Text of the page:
Watching the movies on the website and based on what I
have seen of the exhibitions of Von Hagen’s plastinates another
question arises: people do not normally die whilst playing chess, or
soccer, or with their skin spread over a finger, like sculptures. The
plastinators have pushed the bodies in these shapes; they have not just
worked the bodies with scalpels, but also deformed them. From a
scientific point of view this takes away any evidential power.
Plastination could have provided us with real bodies, but what we get
instead is manipulated ones. The motives behind these manipulations?
Look at the models and you will realize immediately why they did it
like this: not to help medical science develop, but to arouse curiosity
with the general public. With amusement in charge, science is
There are of course people whose stomach is not strong enough for anatomy class, but then they shouldn’t go, not even out of misplaced curiosity – and if they still go it can not be the fault of the exhibition that they are shocked. One can ask, narrow-mindedly, where the revenues should go to, and wether those millions shouldn’t be spent directly on science, but this looks like a smoke-screen to me (this time stemming from another party.)
It seems to me that bodies should not be used
to create art ever and the shortest way to make this point goes as
follows: in a work of art it is from meaningless, inert materials that
something “lifelike” is made: Picasso painted Guernica with common
brushes, and paint from tubes that are for sale everywhere. The
material itself means nothing; it is the artist who adds the meaning
and the expression. When an artist, perhaps in an effort to explore the
boundaries of art - as happens regularly these days - decides to take
his material from deceased people (maybe with their permission, but as
said before, this permission is at its best a precondition, not the
last word), for instance, he decides to use plastinated body parts from
his wife’s body, then, I’m afraid, no art theory can prevent this. This
“artist” may have made probably an expressive piece of art that makes
us wonder and feel deeply (what more can an artist wish for?), but is
it morally right? Aesthetically appreciating this work, one sees
remains of a human being being used in a way that has nothing to do
with the nature (psychology, history, personality) of the
deceased. The work has an artistic expression, that is in no way
connected (except inside the head of the “artist”) to the way in which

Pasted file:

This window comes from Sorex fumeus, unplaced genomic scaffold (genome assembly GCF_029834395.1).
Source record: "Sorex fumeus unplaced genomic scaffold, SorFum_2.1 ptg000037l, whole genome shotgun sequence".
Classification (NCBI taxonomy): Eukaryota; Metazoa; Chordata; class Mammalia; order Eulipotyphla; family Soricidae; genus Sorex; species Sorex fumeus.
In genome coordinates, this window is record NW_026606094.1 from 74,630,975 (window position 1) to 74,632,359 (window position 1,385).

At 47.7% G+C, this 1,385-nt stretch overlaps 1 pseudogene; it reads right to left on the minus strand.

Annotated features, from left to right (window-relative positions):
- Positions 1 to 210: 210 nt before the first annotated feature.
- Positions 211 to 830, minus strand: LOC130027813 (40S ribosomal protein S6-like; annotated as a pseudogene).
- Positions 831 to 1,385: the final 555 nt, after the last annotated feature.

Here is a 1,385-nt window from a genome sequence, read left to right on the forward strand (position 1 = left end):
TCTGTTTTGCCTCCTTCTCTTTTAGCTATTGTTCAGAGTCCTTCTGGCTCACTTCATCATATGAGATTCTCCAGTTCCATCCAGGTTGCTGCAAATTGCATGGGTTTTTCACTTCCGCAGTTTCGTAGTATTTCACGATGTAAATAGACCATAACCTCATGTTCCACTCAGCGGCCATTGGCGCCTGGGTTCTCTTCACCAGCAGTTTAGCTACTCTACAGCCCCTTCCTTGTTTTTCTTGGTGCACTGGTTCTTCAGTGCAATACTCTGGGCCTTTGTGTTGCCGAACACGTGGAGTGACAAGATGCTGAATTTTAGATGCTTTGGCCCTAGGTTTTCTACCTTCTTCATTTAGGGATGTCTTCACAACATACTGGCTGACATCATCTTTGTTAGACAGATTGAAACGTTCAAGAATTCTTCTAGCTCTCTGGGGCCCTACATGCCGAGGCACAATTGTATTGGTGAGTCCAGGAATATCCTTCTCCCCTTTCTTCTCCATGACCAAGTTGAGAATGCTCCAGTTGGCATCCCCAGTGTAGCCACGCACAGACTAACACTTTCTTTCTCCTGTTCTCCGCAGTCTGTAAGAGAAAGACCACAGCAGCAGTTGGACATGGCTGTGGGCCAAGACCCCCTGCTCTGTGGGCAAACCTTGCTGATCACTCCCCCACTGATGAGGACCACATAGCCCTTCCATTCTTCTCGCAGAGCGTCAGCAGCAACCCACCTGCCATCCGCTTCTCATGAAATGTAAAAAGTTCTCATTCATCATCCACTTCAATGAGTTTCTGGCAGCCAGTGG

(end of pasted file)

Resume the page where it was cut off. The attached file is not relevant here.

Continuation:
the woman has lead her life.
This is not right! That is my third objection. It is not right when people are forced to defend the right to respect of the deceased. Lucebert has said, in a slightly different context: Alles van waarde is weerloos (Everything of value is defenseless), and that is exactly the case here: life as well as a deceased have the of dignity that is defenseless: if we must defend life and corpses against this kind of onslaught, the battle is already lost, because it assumes that reasoning can make us see why life and bodies are so valuable. And when the arguments do not suffice, that means we can do with them whatever we want? We do not have to explain to a psychopath why killing is wrong, do we? I have already referred to cannibals: the Dakai, if I remember correctly, make work of exhibiting their defeated enemies. One of the reasons they have for doing this is to humiliate their enemies, and to prevent them from returning. It makes you wonder what they would make of their enemies exhibiting their own group members like this. Above, I cited the cannibals as people that do not take our kinds of precautions with corpses, but I am afraid that they too wouldn’t be too happy with the BODIES exhibition.
These are the arguments, whether or not explicitly proffered, with which BODIES forces us into defense:
Who are we to object to all this? We must be well-off to oppose the mechanisms of liberal capitalism.
In which situation (if ever?) is it morally in order to trade your body? (1c.)
"Everything of value is defenseless"
Algemeen Dagblad, 15 november 2006, interview door Maaike Ruepert, over Bodies. The Exposition, De Beurs van Berlage Radio 1, 14 november 2006, NOS-Radio 1-journaal, interview door Govert van Bakel, over Bodies. The Exposition, De Beurs van Berlage “Expositie van lijken roept ethische vragen op”, interview door Mariska Jansen, over Bodies. The Exposition, De Beurs van Berlage: Trouw 64:19020, De Verdieping, 14 november 2006, p. 1.
© 1996-2007 Rob van Gerwen. All rights reserved.
note: this was originally published in Dutch on Rob Van Gerwen's blog on November 14, 2006. We are grateful for Professor Van Gerwen's permission to post the article, which he kindly translated.